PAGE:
We also hear that the law is “punitive” and “unfair.” Which makes me wonder: what’s punitive about providing free tutoring for low-income kids who need extra help? Truly “unfair” would be sending them into this competitive world without basic knowledge and skills.

We must not allow sympathy or circumstances to slip into the soft bigotry of lowered expectations. You know as well as I do that our global economy is demanding far more of students. In this environment, expecting less is inexcusable.

When people say they don’t support NCLB, we must ask, what do you support? Expecting less from fewer students and taking longer to do it?

If spending more money per child than almost any other developed country is not enough funding, how much would it cost to teach every child to read and do math?

What’s great about measuring progress is that we now have data that makes the case for us. For example, just last week, the non-partisan Center on Education Policy released a report showing that under NCLB, student scores are on the rise, and achievement gaps are narrowing. As one editorial noted, these findings “ought to ... give pause to even the law’s harshest detractors.”

That’s a testament to hard-working educators and forward-thinking leaders like Alexa Posny, Alice Seagren, and Florence Shapiro.

The kind of progress you’ve facilitated—and the “can-do attitude” you bring to the effort—must be amplified nationwide. Especially when all too often, we hear so much about what can’t be done.

Which brings me to my next point, using data to support innovation for greater student gains.

Customization has already improved every other aspect of our lives. We have computers built to order...eyeglasses in an hour...and most web sites know what I want before I do. Yet while other fields rocket ahead, our education system is trapped in the industrial age. If Rip Van Winkle woke up today, classrooms would be the only thing he’d recognize. The term “24/7” has no relevance in education because we’re still clinging to an outdated notion of 6 hours a day, 180 days a year.

As a report by the U.S. Chamber of Commerce put it, “Most schools preserve the routines, cultures, and operations of an obsolete 1930s manufacturing plant.” That’s unacceptable in today’s global economy. We can and must help schools become more agile, more efficient, more responsive...and most importantly, more effective.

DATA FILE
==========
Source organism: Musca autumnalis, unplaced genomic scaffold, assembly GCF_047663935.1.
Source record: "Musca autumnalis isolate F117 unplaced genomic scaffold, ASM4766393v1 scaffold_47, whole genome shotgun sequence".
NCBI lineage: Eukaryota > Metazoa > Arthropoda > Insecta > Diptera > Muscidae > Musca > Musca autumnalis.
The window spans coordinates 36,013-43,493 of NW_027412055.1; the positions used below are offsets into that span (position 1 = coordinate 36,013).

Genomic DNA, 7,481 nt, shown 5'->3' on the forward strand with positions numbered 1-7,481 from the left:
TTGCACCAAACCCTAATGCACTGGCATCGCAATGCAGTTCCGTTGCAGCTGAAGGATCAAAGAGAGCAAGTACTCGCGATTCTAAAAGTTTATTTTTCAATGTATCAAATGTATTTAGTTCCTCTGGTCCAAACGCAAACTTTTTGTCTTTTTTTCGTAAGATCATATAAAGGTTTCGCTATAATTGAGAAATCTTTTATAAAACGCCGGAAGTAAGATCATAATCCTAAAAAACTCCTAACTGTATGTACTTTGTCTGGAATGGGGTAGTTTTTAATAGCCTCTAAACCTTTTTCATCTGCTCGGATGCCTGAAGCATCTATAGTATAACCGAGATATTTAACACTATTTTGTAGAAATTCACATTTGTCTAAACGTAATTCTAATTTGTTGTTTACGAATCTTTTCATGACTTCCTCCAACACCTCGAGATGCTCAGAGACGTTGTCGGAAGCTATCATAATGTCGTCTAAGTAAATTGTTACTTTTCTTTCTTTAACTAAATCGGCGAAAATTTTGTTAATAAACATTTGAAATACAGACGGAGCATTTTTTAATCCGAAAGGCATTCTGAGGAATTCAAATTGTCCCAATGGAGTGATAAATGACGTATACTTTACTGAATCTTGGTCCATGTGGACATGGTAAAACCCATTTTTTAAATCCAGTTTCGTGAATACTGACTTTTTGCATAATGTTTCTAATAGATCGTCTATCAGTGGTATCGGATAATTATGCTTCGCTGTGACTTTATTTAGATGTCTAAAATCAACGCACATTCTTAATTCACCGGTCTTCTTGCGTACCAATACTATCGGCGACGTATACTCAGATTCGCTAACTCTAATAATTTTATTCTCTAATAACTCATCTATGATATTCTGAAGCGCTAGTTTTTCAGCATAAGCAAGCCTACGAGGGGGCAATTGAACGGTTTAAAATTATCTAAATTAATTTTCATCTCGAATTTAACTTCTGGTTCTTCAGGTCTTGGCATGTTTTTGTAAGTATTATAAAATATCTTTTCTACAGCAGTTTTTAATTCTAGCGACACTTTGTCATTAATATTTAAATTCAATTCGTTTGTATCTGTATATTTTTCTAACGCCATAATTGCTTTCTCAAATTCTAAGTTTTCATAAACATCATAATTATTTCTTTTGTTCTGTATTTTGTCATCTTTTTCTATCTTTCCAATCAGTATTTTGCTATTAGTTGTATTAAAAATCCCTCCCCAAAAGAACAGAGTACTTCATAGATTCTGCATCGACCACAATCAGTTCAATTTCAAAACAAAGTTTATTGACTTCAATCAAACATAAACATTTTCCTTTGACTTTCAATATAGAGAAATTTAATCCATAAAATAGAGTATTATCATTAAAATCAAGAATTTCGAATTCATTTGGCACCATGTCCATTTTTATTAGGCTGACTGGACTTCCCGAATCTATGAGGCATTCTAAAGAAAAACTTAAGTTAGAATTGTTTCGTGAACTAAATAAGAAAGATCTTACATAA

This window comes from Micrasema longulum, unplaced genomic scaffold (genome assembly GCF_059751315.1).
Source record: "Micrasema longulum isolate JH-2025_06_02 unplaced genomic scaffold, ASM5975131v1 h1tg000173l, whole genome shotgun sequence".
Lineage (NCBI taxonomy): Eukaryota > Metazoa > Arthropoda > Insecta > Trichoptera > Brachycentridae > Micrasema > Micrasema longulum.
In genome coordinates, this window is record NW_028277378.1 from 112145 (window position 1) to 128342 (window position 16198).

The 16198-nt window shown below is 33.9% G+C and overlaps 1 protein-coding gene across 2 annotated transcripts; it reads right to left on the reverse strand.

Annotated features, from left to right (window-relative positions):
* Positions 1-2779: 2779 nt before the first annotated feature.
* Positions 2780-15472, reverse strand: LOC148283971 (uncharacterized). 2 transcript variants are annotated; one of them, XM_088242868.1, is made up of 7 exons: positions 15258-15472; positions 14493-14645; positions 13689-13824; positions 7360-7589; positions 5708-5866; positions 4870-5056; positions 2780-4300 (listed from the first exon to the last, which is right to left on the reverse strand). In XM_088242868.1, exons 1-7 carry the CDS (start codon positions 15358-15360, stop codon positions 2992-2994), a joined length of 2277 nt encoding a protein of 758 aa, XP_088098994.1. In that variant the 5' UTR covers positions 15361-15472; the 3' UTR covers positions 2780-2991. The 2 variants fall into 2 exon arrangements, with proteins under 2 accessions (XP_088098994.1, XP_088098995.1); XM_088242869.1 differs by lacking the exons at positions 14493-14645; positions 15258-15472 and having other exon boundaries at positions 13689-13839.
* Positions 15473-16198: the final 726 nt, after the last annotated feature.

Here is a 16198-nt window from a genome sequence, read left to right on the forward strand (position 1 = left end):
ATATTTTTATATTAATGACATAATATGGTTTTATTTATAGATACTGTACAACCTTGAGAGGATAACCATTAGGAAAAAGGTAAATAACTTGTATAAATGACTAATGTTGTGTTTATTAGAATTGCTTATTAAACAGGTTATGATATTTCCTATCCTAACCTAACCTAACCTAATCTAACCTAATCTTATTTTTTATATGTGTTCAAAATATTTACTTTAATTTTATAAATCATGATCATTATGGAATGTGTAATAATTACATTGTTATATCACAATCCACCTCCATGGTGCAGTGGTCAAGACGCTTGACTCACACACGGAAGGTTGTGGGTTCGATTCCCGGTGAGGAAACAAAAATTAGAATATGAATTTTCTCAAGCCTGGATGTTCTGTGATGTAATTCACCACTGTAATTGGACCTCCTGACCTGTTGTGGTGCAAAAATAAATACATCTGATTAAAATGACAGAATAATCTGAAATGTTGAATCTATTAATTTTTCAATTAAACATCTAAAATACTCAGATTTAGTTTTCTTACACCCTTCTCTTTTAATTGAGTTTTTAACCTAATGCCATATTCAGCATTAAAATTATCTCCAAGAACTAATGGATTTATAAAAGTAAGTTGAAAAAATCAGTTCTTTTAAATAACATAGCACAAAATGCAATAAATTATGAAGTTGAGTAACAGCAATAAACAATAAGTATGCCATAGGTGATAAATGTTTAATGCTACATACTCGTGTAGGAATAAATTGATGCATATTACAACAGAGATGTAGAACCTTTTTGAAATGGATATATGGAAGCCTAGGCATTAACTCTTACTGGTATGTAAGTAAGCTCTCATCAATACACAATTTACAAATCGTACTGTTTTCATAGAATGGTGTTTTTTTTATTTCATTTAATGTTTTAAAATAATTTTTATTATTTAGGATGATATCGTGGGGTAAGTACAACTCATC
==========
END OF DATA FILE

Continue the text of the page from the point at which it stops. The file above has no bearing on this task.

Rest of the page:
To that end, I’m pleased that ECS is working hard to share and amplify effective practices through the use of longitudinal data. Learning more about students’ academic biographies will help us solve problems before they become chronic.

By raising the bar, we are demanding more of students and teachers than ever before. And as they strive to do better, faster, more, we must arm them with as many proven tools as possible.

Thanks to decades of research, we now have scientifically-based strategies to help teachers serve more students more effectively. So it’s ironic that Congress has proposed to de-fund the Reading First program that is producing results for many of our neediest students. And now that experts have identified the most effective ways to teach math, why not deliver their expert insights to teachers by funding Math Now?

As teachers’ work becomes more complex, why not support them with research-based tools to get the job done?

Now that we know postsecondary education is all but essential, why are we still debating whether it’s reasonable to expect a 9-year-old to read? Or whether it’s possible for every student to graduate from high school?

Instead of questioning our children’s potential, let’s use research, data, and technology to guide innovation—just as the ECS founders envisioned. With your leadership, we can empower more people to be catalysts of change and improvement.

Instead of turning back, let’s together strengthen accountability to make sure no student is overlooked or cast aside.

And finally, let’s lift up this movement that declares education to be the new civil right.

Thank you, and I’m happy to answer your questions.